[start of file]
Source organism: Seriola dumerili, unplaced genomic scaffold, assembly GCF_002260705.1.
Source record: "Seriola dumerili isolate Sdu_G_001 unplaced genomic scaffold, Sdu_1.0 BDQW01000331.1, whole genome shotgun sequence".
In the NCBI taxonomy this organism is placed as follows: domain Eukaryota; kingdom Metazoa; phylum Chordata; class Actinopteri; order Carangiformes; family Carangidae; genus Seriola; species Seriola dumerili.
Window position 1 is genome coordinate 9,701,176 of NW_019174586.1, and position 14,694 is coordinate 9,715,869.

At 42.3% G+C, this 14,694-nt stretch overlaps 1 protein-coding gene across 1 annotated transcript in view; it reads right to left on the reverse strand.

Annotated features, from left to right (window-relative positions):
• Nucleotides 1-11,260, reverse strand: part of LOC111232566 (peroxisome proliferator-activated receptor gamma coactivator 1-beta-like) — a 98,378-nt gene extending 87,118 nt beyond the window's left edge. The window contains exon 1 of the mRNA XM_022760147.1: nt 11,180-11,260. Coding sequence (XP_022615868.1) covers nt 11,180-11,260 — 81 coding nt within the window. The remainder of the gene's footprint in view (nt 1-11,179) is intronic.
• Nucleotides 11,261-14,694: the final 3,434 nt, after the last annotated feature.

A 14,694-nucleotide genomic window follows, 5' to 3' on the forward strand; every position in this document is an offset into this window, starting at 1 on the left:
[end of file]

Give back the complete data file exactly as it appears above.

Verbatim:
Source organism: Seriola dumerili, unplaced genomic scaffold, assembly GCF_002260705.1.
Source record: "Seriola dumerili isolate Sdu_G_001 unplaced genomic scaffold, Sdu_1.0 BDQW01000331.1, whole genome shotgun sequence".
In the NCBI taxonomy this organism is placed as follows: domain Eukaryota; kingdom Metazoa; phylum Chordata; class Actinopteri; order Carangiformes; family Carangidae; genus Seriola; species Seriola dumerili.
Window position 1 is genome coordinate 9,701,176 of NW_019174586.1, and position 14,694 is coordinate 9,715,869.

At 42.3% G+C, this 14,694-nt stretch overlaps 1 protein-coding gene across 1 annotated transcript in view; it reads right to left on the reverse strand.

Annotated features, from left to right (window-relative positions):
• Nucleotides 1-11,260, reverse strand: part of LOC111232566 (peroxisome proliferator-activated receptor gamma coactivator 1-beta-like) — a 98,378-nt gene extending 87,118 nt beyond the window's left edge. The window contains exon 1 of the mRNA XM_022760147.1: nt 11,180-11,260. Coding sequence (XP_022615868.1) covers nt 11,180-11,260 — 81 coding nt within the window. The remainder of the gene's footprint in view (nt 1-11,179) is intronic.
• Nucleotides 11,261-14,694: the final 3,434 nt, after the last annotated feature.

A 14,694-nucleotide genomic window follows, 5' to 3' on the forward strand; every position in this document is an offset into this window, starting at 1 on the left: